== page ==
by Layla Abdi

Over the past couple of years, overpopulation in many area schools has led FCPS to try and tackle the issues with new buildings. Stuart’s recent flood of students has now brought the question of buildings within the school’s walls. Are Stuart facilities matching up to the needs of the growing school?

Whether bathroom stalls or water fountains, Stuart has had its fair share of complaints on utilities. FCPS Facility Planning Services are responsible for “projections of student enrollment, assessments of facilities capacity, recommended school closings and adjustments to school attendance areas, and recommended new schools and other capital improvements,” according to the FCPS website.

Recently, Stuart has had more major facility problems. A water pipe burst resulted in many hallways being covered in water. “During my business exam, we heard a noise, and when the fire alarm sounded, there was a gush of water from the ceiling. It was really surprising,” said junior Khadra Omar.

On April 28, a transformer explosion led to a school-wide power outage. Lunch was brought in from nearby Bailey’s Elementary School, and the school day went on with a normal schedule. In the case of these unexpected situations, the administration tries to find a solution that will not disturb instructional time.

“Even with the power outage, I was still able to take my IB exam. This isn’t the first time it has occurred, and it didn’t really affect me that much,” Omar said. One answer to the solution is a better maintenance of the existing facilities.
Recent Fairfax County high Schools that have or are still going under renovation are Thomas Jefferson High School for Science and Technology and George C. Marshall High School. According to the Jefferson website, renovation began in the spring of 2013 and is lStuartfloodcolorooking to be finished by a target date of Fall 2016. Marshall completed its renovation in March 2015, when the school had a reopening, according to fcnp.com.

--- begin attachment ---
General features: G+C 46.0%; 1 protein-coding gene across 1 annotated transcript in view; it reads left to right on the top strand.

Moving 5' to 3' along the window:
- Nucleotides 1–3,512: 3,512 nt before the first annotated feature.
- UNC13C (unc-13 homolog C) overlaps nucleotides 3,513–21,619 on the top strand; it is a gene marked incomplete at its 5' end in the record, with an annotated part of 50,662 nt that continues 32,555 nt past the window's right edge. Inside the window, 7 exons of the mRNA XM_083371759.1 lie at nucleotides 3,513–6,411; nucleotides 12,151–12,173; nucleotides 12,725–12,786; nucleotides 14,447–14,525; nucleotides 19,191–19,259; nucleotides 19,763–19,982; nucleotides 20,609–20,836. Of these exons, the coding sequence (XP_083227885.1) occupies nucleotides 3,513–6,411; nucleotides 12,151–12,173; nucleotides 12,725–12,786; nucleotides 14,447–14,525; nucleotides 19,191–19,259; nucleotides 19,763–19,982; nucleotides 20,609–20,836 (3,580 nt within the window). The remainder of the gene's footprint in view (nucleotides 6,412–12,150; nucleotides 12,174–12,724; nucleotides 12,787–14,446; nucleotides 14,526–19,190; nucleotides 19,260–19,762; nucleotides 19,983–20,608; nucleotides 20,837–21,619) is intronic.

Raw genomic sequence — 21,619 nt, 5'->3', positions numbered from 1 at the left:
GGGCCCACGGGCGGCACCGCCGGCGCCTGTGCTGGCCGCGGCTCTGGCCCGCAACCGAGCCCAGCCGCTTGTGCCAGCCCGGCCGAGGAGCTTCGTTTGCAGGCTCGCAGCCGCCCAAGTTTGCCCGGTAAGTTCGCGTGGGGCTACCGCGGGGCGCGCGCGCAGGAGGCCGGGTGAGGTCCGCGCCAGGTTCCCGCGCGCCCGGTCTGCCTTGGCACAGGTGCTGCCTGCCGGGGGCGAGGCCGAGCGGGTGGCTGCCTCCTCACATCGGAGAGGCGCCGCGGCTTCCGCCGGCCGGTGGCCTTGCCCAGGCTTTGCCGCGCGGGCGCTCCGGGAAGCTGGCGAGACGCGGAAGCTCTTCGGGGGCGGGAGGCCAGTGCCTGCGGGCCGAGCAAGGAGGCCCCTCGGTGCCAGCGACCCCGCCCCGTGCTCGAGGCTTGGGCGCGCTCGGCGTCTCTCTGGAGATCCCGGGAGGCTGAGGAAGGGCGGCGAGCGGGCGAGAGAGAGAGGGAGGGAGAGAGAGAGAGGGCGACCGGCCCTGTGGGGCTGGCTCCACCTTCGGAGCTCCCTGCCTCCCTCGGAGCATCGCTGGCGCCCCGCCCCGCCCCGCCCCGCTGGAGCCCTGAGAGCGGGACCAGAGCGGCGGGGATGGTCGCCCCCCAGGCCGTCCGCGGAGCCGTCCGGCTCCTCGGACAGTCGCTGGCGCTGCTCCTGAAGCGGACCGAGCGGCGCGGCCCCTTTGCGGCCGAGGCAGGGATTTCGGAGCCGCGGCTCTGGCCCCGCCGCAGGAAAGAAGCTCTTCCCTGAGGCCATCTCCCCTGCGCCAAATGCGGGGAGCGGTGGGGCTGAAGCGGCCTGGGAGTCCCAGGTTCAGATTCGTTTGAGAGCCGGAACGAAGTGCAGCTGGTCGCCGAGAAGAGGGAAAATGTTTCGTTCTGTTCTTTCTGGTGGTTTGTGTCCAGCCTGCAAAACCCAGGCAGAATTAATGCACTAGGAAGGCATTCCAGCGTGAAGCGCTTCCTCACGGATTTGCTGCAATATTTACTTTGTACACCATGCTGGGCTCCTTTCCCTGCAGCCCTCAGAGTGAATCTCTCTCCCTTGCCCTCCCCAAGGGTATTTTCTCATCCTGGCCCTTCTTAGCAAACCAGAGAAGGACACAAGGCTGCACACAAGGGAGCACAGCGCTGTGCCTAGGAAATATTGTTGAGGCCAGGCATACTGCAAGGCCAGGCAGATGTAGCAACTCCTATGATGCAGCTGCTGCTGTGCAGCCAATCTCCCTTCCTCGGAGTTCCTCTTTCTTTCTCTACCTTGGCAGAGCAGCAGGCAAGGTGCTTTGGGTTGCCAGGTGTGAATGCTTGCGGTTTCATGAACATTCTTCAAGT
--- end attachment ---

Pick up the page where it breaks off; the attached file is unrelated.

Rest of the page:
While the question of a Stuart renewal remains unanswered, the administration does have plans to address future problems. “I have located funding for interior cameras to be installed this summer,” Principal Penny Gros said noting that, “Our surrounding jurisdictions…all use interior cameras in their schools.”

Finally, Gros encourages students to take care of the school. “One thing I think is really critical moving forward is that [we] really… model for everyone what we expect and that we speak up when we something that is not right…If we are able to correct problems immediately, it really I think, there is research to show that it does minimize vandalism and poor treatment when the facility is in excellent condition.”

photo courtesy of twitter.com